National Signing Day; or, ‘How to destroy a young mans life with unrealistic expectations’


As with that whole LeBron debacle, ‘We are all witnesses’, and we are all partly to blame.

Is anyone else slightly bothered by the amazing, circus like furor over what has glibly been dubbed, ‘National Signing Day’. For those of you who didn’t go anywhere near the sports pages on the Internet yesterday, while much of the world watched in awe at the amazing scenes coming from Tahrir Square the major sporting media outlets were busy wearing out their keyboards describing the day high school students commit to colleges.

The language used escalated the event to Superbowl levels of importance and priority

  • ‘You want drama?’
  • ‘…delivered on dramatics’
  • ‘High drama on National Signing day’

As the final results came in, individual signings were singled out as being particularly good or bad. Think about that for a second, Imagine you are a young high school student, looking forward to going to college and playing a bit of football, meanwhile a major national media entity describes your decision and impending college career as ‘poor’ and ranks your new college’s recruiting class partly based on their definition of you.

Why on earth is it okay with everyone that we are placing this unbelievable pressure on the shoulders of such young people? We need to take a serious look at this situation.

One of the top ‘rated’ picks, Cyrus Kouandjio is being singled out for being ‘indecisive’ with his final decision. What a disgraceful situation. Kouandjio is being pushed into making a major life decision by the expectations of the sporting media, and expectant college football fans too. Most people get to sit down and calmly make an informed decision on their immediate college future. Not these guys.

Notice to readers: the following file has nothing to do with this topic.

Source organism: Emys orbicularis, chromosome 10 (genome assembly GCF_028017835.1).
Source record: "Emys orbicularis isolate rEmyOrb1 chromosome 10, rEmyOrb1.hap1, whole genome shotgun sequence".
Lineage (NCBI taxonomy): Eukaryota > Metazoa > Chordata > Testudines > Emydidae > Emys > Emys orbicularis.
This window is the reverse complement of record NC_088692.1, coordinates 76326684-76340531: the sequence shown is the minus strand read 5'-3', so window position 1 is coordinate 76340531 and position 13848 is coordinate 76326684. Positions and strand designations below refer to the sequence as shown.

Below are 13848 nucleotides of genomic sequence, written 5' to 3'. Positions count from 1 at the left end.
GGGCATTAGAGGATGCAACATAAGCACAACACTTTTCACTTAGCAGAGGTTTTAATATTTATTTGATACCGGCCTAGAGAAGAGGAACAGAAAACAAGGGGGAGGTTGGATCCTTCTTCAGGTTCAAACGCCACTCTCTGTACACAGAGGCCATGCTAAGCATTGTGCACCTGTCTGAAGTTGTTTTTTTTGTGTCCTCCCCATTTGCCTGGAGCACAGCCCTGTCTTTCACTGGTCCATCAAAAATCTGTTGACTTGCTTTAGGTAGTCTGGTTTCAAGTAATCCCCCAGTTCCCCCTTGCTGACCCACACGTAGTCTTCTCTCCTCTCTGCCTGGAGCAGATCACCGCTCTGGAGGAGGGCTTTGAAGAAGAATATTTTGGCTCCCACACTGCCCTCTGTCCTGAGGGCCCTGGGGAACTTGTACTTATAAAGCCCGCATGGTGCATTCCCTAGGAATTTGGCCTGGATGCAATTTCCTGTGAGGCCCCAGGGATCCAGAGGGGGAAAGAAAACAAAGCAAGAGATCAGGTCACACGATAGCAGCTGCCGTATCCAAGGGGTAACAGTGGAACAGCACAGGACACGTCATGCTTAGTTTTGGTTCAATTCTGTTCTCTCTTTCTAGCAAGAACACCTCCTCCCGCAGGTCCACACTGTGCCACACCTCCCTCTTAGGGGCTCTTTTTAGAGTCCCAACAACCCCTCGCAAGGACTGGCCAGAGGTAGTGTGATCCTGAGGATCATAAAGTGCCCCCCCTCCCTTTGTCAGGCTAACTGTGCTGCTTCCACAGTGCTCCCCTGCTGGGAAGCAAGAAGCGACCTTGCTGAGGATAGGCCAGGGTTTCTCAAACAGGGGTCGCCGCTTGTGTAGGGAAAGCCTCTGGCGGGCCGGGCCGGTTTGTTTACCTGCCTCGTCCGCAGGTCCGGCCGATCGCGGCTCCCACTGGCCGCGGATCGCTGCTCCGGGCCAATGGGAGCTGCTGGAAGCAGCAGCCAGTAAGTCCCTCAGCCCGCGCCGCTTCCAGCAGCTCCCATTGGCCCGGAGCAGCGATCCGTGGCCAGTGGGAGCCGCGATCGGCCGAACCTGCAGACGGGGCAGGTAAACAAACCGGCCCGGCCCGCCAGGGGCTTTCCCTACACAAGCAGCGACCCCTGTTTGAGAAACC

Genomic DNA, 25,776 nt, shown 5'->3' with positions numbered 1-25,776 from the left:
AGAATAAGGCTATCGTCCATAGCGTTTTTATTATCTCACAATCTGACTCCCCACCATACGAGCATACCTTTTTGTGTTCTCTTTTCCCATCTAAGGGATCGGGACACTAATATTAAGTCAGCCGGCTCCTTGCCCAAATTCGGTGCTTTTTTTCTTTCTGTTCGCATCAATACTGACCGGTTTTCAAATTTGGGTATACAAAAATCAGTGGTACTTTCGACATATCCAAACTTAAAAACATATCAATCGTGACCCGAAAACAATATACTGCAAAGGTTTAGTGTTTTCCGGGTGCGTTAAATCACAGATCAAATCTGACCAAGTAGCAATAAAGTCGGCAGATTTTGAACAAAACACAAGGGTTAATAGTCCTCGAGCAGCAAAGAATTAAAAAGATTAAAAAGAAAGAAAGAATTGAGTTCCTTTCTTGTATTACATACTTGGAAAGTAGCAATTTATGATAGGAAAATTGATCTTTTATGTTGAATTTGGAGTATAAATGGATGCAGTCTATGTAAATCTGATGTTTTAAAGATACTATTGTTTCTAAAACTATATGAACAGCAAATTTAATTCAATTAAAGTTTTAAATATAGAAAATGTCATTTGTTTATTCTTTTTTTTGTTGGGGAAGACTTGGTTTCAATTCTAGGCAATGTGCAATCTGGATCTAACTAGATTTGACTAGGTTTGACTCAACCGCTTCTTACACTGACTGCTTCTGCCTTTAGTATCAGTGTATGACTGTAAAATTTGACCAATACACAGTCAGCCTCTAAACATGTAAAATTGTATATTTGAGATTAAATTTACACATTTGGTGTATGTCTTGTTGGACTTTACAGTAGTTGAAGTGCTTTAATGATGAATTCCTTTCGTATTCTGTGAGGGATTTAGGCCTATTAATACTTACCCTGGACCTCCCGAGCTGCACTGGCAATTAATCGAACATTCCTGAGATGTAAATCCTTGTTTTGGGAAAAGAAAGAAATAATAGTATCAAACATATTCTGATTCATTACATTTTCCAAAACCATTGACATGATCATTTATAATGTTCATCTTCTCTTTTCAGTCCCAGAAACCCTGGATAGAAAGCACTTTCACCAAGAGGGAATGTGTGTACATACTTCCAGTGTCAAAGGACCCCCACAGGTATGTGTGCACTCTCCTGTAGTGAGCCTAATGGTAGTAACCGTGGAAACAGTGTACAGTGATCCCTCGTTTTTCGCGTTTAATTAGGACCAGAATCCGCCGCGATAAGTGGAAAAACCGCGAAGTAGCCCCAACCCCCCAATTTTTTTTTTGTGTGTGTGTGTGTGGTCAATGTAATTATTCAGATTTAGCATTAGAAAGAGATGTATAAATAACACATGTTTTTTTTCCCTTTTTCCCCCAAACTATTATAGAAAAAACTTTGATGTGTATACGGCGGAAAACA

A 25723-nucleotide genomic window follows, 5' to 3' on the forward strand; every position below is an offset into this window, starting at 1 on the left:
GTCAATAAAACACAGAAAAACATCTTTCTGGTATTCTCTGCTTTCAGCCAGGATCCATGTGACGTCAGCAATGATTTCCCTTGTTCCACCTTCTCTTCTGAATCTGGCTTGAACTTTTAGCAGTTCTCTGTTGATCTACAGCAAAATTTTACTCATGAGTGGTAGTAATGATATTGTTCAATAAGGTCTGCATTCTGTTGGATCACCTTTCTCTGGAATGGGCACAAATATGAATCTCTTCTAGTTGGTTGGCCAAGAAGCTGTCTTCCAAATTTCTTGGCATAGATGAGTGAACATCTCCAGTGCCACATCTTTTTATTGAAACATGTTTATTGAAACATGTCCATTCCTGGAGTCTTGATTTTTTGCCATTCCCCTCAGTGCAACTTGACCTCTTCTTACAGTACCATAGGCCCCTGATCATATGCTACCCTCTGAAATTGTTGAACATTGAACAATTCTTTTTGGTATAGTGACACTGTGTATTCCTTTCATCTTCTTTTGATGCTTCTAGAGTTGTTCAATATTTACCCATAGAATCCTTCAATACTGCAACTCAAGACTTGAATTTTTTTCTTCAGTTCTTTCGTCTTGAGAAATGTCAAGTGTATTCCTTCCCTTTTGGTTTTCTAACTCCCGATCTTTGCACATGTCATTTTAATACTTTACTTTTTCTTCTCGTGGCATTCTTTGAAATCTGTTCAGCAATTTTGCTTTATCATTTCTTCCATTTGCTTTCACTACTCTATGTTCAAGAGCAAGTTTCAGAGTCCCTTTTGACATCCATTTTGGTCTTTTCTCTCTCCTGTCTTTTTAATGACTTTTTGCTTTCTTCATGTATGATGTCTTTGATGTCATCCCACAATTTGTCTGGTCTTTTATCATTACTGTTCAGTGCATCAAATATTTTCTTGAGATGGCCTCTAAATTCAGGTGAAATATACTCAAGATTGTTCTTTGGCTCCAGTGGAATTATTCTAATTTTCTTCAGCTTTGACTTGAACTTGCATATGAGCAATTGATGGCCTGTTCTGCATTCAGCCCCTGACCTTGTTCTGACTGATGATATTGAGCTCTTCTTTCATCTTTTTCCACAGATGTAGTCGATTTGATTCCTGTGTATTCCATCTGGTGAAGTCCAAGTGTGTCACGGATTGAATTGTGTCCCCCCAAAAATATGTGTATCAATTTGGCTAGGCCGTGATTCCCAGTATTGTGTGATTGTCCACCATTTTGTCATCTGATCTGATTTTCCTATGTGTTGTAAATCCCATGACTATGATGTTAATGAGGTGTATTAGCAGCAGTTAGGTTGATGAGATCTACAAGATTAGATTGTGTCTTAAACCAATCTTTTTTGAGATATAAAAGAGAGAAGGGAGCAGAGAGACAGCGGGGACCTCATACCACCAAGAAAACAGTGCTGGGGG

Here’s the problem.

By backing up the media truck and very-ceremoniously dumping so much hype and attention on the backs of these extremely young men, we are creating wildly unrealistic and dramatic expectations for and around them. This is the start of their major athletic lives, and for young gentlemen courted by college football programs with such drama, fervor and attention, how on earth are they expected to attain anything approaching college normality?

Don’t you think it is odd that not anywhere amongst the billions of words being written on National Signing day is any attention given to the academic aspirations or desires of these college bound kids? They are being dragged into this wildly over hyped footballing world, we are telling them just how important they are and we are grading their moves like you grade cattle. However, when these commodities, sorry, players, when they fall off line by accepting money, gifts or by missing class, we isolate them and systematically destroy them for not ‘playing the game’

Is it any wonder some of these young athletes become embroiled in financial scandal down the road? Their opening experience of college football in many cases was of a drama filled recruitment process played out under the hot, glaring spotlight of massive media coverage. They expect to be treated differently, they expect perks, they expect to hear only the word ‘yes’ and they are very much used to getting what they want. From the start of their collegiate lives, they were promised the world.

Then, when they decide they want something material to show for their hard work and athletic endeavor, when things turn ugly and the stories start to slip into the media rotation like an oil spill, we completely turn our backs on them.

We use them, we use them on National Signing day, and then when some seedy future drama unfolds and the world turns against them, we chew them up one more time, using them to sell papers or achieve IP address hits, we chew them up and spit them out, without thinking, why did they think they needed that $200,000 pick up truck?

It’s disgusting, and we are all witnesses, we are all partly to blame.





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